When reading the beginning of “The Landlady,” seventeen year old Billy Weaver is welcomed by a compassionate and charitable lady into her motel. One would think that these two characters would develop a mutual relationship during the stay. Though this idea is presented throughout the course of the story, the tone and mood of what the story originally was, is shifted as the story continues. As delivered in Weaver’s perspective, the story expresses that the lady, “…seemed terribly nice. She looked exactly like the mother of one’s best school friend welcoming one into the house to stay for the Christmas holidays” (Dahl, L. 161-164). Dahl’s usage of imagery in this description of the lady acknowledges Weaver’s belief that he will truly divulge in the comfort of the motel and the presence of the lady’s kindheartedness. The term “terribly nice” also sets an example as an oxymoron which emphasizes the positive outlook Weaver had on the lady. As the story advances, things begin to get unsettling due to the lady’s uncouth actions towards Weaver. When they both were drinking tea at the living room, the lady’s true character starts to hint at readers. The text illustrates that, “For half a minute or so, neither of them spoke. But Billy knew that she was looking at him. Her body was half-turned towards him, and he could feel her eyes resting on his face, watching him over the rim of her teacup” (Dahl, L. 397). The silence in the room was broken in a way when she stared at him for the longest time. Readers start to realize the lady’s creepy vibe and can suspect that she may not be innocent at the slightest. After reading the entirety of “The Landlady,” it opens up one’s eyes to the corrupt lifestyle that can be present in the midst of the morality one thought they were surrounded by.

The common saying that “everything is not always what it seems” is a simple and memorable reminder that must be applied in one’s life. This applies to making friends, trusting a stranger and countless other scenarios that can be stumbled upon. From the evidence gathered after reading both “The Lottery” and “The Landlady,” it can be concluded that plot twists enter the nonfiction and fictional worlds in diverse ways. There is always a probability that one’s perspective or impression of someone can turn out to be completely different. Coming to light of the main issues occuring around the world is like entering an event of a masquerade, daily. There are always shadows casted that coats over the true darkness within. No one truly knows the level of authenticity brought upon them. It is not commutative at anyone’s convenience. Right at this moment, one can be laying their loyalty upon someone untrustworthy and dishonest. Unfortunately, in the real world, it sometimes is too late to know the danger that has overtaken one’s life. Therefore, this explains the brutal deaths the characters encounter whilst having no clue that they are carressing their disastrous fates in the end.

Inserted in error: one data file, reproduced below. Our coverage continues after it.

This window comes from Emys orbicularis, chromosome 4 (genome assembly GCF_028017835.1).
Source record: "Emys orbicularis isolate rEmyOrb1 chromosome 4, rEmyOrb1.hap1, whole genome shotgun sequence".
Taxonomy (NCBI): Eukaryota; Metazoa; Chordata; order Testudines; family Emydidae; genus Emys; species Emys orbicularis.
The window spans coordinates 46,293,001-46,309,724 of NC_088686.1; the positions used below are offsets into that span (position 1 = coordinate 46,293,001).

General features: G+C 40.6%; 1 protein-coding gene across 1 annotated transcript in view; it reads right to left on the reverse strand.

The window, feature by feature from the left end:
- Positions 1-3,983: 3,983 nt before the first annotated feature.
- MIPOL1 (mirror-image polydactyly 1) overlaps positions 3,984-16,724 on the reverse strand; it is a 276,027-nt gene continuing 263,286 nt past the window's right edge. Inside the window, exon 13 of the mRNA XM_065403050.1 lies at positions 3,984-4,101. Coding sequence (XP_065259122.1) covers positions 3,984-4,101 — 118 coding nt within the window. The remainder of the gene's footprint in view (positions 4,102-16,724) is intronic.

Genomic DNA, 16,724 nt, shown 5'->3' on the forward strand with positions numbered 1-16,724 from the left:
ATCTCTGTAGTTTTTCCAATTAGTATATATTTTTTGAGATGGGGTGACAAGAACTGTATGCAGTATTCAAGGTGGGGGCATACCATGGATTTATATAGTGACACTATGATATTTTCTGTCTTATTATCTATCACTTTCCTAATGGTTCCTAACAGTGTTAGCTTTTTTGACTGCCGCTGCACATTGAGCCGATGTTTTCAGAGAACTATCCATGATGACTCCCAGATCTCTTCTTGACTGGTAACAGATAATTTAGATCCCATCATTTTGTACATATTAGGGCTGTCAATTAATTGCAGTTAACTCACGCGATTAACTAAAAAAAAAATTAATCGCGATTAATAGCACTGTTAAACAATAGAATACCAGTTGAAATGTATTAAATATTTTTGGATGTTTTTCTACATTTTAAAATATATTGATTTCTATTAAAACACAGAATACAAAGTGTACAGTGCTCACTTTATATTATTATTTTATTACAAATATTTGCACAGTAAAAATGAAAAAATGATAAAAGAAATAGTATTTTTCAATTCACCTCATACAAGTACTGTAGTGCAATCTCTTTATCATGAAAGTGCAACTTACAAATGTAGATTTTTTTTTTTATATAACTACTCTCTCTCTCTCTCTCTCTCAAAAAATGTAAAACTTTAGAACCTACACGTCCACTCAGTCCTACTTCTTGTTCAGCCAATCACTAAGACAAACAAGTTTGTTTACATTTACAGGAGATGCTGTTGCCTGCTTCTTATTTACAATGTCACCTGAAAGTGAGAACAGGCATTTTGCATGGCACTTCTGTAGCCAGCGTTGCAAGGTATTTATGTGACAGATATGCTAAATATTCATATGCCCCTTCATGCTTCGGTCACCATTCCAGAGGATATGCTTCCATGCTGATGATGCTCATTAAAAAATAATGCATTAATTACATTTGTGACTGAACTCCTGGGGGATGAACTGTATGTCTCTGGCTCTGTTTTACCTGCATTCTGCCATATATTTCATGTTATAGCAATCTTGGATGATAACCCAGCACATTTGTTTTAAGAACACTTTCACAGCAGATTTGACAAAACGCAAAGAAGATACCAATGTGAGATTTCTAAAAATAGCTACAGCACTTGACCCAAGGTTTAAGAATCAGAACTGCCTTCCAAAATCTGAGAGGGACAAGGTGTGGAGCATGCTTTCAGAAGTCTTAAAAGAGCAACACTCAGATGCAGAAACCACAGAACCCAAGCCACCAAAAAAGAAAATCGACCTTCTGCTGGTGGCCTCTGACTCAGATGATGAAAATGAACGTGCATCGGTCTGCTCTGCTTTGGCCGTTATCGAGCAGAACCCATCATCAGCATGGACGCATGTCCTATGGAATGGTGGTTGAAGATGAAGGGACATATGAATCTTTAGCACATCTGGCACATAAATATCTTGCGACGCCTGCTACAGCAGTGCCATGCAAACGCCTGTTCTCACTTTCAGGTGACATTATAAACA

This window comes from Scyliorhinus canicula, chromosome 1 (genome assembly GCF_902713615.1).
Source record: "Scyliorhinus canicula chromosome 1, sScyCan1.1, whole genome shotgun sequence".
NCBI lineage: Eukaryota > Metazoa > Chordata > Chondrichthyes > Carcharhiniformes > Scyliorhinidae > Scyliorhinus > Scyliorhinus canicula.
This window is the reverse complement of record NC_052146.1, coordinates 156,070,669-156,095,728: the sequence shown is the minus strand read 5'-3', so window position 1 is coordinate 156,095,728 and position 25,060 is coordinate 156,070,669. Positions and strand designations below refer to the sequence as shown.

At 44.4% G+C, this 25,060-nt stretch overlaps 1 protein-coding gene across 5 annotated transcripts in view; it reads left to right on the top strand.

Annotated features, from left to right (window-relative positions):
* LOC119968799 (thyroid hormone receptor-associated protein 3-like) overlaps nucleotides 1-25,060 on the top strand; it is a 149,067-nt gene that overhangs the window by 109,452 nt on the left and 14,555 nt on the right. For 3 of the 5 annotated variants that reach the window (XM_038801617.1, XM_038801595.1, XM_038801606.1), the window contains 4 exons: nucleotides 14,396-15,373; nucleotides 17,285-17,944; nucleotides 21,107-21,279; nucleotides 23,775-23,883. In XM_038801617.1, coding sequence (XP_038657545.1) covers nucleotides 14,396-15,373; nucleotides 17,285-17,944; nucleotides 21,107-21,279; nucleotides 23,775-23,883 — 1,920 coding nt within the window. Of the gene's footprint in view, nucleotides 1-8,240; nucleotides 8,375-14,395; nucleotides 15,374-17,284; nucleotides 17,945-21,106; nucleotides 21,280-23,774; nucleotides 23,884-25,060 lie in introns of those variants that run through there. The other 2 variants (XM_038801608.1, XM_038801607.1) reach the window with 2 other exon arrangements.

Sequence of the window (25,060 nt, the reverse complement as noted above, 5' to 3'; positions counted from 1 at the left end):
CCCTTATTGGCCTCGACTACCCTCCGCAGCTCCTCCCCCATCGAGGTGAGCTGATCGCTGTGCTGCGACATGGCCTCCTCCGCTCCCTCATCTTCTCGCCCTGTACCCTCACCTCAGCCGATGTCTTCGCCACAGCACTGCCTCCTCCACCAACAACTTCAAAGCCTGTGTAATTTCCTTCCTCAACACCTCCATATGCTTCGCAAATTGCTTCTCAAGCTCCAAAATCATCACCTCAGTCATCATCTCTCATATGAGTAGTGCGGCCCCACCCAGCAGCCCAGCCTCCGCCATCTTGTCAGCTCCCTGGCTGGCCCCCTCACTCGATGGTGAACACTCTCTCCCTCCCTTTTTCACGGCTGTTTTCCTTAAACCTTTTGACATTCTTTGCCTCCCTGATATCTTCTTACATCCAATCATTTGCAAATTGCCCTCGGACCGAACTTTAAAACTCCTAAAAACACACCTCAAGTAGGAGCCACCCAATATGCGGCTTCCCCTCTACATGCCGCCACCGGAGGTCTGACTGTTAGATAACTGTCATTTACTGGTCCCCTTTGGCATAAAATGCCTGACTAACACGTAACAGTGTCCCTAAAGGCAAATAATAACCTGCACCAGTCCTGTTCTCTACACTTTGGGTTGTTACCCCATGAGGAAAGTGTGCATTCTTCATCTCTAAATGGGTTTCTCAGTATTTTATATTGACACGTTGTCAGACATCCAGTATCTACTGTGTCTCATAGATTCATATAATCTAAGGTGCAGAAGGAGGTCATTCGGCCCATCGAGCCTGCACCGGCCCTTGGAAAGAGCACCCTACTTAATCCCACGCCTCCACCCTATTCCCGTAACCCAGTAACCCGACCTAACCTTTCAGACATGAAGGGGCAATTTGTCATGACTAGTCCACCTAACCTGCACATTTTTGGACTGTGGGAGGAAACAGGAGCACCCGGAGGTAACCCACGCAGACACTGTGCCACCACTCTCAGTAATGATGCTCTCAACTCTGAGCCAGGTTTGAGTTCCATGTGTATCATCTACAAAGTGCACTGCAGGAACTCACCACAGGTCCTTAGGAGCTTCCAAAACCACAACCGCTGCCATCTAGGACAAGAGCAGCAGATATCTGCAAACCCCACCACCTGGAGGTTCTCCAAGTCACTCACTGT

Cite this “The Lottery” by Shirley Jackson and “The Landlady” by Roald Dahl

“The Lottery” by Shirley Jackson and “The Landlady” by Roald Dahl. (2021, May 17). Retrieved from https://graduateway.com/the-lottery-by-shirley-jackson-and-the-landlady-by-roald-dahl/